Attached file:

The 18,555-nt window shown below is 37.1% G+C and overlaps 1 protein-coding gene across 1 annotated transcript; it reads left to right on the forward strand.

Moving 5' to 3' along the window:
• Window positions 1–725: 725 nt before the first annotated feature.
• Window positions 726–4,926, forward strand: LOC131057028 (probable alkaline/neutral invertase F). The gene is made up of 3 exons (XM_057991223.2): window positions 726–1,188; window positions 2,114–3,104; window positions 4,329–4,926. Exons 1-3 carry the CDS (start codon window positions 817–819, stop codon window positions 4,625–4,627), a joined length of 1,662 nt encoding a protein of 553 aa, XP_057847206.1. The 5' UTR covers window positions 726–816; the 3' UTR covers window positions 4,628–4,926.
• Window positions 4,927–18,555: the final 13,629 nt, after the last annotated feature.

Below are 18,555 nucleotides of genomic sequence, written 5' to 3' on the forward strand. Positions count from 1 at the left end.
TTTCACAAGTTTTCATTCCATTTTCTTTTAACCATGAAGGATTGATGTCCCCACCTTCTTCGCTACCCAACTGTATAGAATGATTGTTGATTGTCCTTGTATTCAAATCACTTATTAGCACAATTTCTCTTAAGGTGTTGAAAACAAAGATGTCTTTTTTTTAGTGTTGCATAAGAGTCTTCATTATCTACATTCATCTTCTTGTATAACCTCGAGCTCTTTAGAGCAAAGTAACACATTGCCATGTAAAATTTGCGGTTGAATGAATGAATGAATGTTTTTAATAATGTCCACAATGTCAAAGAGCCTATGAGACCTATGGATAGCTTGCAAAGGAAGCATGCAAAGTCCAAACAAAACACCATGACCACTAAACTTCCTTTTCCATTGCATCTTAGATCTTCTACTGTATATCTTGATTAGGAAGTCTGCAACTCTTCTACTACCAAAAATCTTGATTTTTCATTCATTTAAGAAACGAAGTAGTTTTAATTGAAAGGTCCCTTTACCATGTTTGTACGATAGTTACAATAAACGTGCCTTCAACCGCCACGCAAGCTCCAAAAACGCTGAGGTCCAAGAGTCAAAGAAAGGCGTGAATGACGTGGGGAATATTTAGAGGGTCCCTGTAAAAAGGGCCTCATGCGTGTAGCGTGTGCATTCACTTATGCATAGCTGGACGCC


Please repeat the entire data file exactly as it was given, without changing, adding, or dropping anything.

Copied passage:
The 18,555-nt window shown below is 37.1% G+C and overlaps 1 protein-coding gene across 1 annotated transcript; it reads left to right on the forward strand.

Moving 5' to 3' along the window:
• Window positions 1–725: 725 nt before the first annotated feature.
• Window positions 726–4,926, forward strand: LOC131057028 (probable alkaline/neutral invertase F). The gene is made up of 3 exons (XM_057991223.2): window positions 726–1,188; window positions 2,114–3,104; window positions 4,329–4,926. Exons 1-3 carry the CDS (start codon window positions 817–819, stop codon window positions 4,625–4,627), a joined length of 1,662 nt encoding a protein of 553 aa, XP_057847206.1. The 5' UTR covers window positions 726–816; the 3' UTR covers window positions 4,628–4,926.
• Window positions 4,927–18,555: the final 13,629 nt, after the last annotated feature.

Below are 18,555 nucleotides of genomic sequence, written 5' to 3' on the forward strand. Positions count from 1 at the left end.
TTTCACAAGTTTTCATTCCATTTTCTTTTAACCATGAAGGATTGATGTCCCCACCTTCTTCGCTACCCAACTGTATAGAATGATTGTTGATTGTCCTTGTATTCAAATCACTTATTAGCACAATTTCTCTTAAGGTGTTGAAAACAAAGATGTCTTTTTTTTAGTGTTGCATAAGAGTCTTCATTATCTACATTCATCTTCTTGTATAACCTCGAGCTCTTTAGAGCAAAGTAACACATTGCCATGTAAAATTTGCGGTTGAATGAATGAATGAATGTTTTTAATAATGTCCACAATGTCAAAGAGCCTATGAGACCTATGGATAGCTTGCAAAGGAAGCATGCAAAGTCCAAACAAAACACCATGACCACTAAACTTCCTTTTCCATTGCATCTTAGATCTTCTACTGTATATCTTGATTAGGAAGTCTGCAACTCTTCTACTACCAAAAATCTTGATTTTTCATTCATTTAAGAAACGAAGTAGTTTTAATTGAAAGGTCCCTTTACCATGTTTGTACGATAGTTACAATAAACGTGCCTTCAACCGCCACGCAAGCTCCAAAAACGCTGAGGTCCAAGAGTCAAAGAAAGGCGTGAATGACGTGGGGAATATTTAGAGGGTCCCTGTAAAAAGGGCCTCATGCGTGTAGCGTGTGCATTCACTTATGCATAGCTGGACGCC